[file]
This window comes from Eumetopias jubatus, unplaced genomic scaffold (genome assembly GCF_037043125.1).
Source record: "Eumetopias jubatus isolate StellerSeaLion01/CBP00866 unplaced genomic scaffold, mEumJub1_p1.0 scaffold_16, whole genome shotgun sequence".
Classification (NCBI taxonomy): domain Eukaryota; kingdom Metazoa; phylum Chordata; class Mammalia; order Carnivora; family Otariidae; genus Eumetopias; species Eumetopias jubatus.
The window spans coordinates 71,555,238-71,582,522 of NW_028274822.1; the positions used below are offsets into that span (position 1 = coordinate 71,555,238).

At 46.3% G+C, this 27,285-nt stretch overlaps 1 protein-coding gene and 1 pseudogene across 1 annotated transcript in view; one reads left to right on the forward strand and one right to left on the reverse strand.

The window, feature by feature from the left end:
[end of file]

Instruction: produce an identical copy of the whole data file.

This window comes from Eumetopias jubatus, unplaced genomic scaffold (genome assembly GCF_037043125.1).
Source record: "Eumetopias jubatus isolate StellerSeaLion01/CBP00866 unplaced genomic scaffold, mEumJub1_p1.0 scaffold_16, whole genome shotgun sequence".
Classification (NCBI taxonomy): domain Eukaryota; kingdom Metazoa; phylum Chordata; class Mammalia; order Carnivora; family Otariidae; genus Eumetopias; species Eumetopias jubatus.
The window spans coordinates 71,555,238-71,582,522 of NW_028274822.1; the positions used below are offsets into that span (position 1 = coordinate 71,555,238).

At 46.3% G+C, this 27,285-nt stretch overlaps 1 protein-coding gene and 1 pseudogene across 1 annotated transcript in view; one reads left to right on the forward strand and one right to left on the reverse strand.

The window, feature by feature from the left end: